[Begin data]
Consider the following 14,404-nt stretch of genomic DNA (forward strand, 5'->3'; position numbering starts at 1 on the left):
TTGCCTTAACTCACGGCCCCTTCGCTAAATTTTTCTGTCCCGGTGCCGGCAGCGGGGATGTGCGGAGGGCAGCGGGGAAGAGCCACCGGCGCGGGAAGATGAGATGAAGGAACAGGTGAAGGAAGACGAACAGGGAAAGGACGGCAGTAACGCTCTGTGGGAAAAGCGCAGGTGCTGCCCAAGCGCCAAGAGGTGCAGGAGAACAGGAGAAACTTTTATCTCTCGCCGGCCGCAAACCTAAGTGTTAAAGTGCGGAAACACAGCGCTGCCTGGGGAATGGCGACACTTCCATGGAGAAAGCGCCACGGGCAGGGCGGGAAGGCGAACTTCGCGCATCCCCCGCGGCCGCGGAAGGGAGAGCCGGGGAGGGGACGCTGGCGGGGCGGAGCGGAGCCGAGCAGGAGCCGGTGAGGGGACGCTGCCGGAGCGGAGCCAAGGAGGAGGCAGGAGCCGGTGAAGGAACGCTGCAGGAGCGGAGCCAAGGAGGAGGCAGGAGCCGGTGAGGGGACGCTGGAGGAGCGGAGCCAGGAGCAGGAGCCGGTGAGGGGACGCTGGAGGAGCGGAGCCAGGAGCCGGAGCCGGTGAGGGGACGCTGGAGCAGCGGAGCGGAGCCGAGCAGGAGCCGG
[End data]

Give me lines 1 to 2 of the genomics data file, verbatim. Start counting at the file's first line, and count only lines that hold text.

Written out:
Consider the following 14,404-nt stretch of genomic DNA (forward strand, 5'->3'; position numbering starts at 1 on the left):
TTGCCTTAACTCACGGCCCCTTCGCTAAATTTTTCTGTCCCGGTGCCGGCAGCGGGGATGTGCGGAGGGCAGCGGGGAAGAGCCACCGGCGCGGGAAGATGAGATGAAGGAACAGGTGAAGGAAGACGAACAGGGAAAGGACGGCAGTAACGCTCTGTGGGAAAAGCGCAGGTGCTGCCCAAGCGCCAAGAGGTGCAGGAGAACAGGAGAAACTTTTATCTCTCGCCGGCCGCAAACCTAAGTGTTAAAGTGCGGAAACACAGCGCTGCCTGGGGAATGGCGACACTTCCATGGAGAAAGCGCCACGGGCAGGGCGGGAAGGCGAACTTCGCGCATCCCCCGCGGCCGCGGAAGGGAGAGCCGGGGAGGGGACGCTGGCGGGGCGGAGCGGAGCCGAGCAGGAGCCGGTGAGGGGACGCTGCCGGAGCGGAGCCAAGGAGGAGGCAGGAGCCGGTGAAGGAACGCTGCAGGAGCGGAGCCAAGGAGGAGGCAGGAGCCGGTGAGGGGACGCTGGAGGAGCGGAGCCAGGAGCAGGAGCCGGTGAGGGGACGCTGGAGGAGCGGAGCCAGGAGCCGGAGCCGGTGAGGGGACGCTGGAGCAGCGGAGCGGAGCCGAGCAGGAGCCGG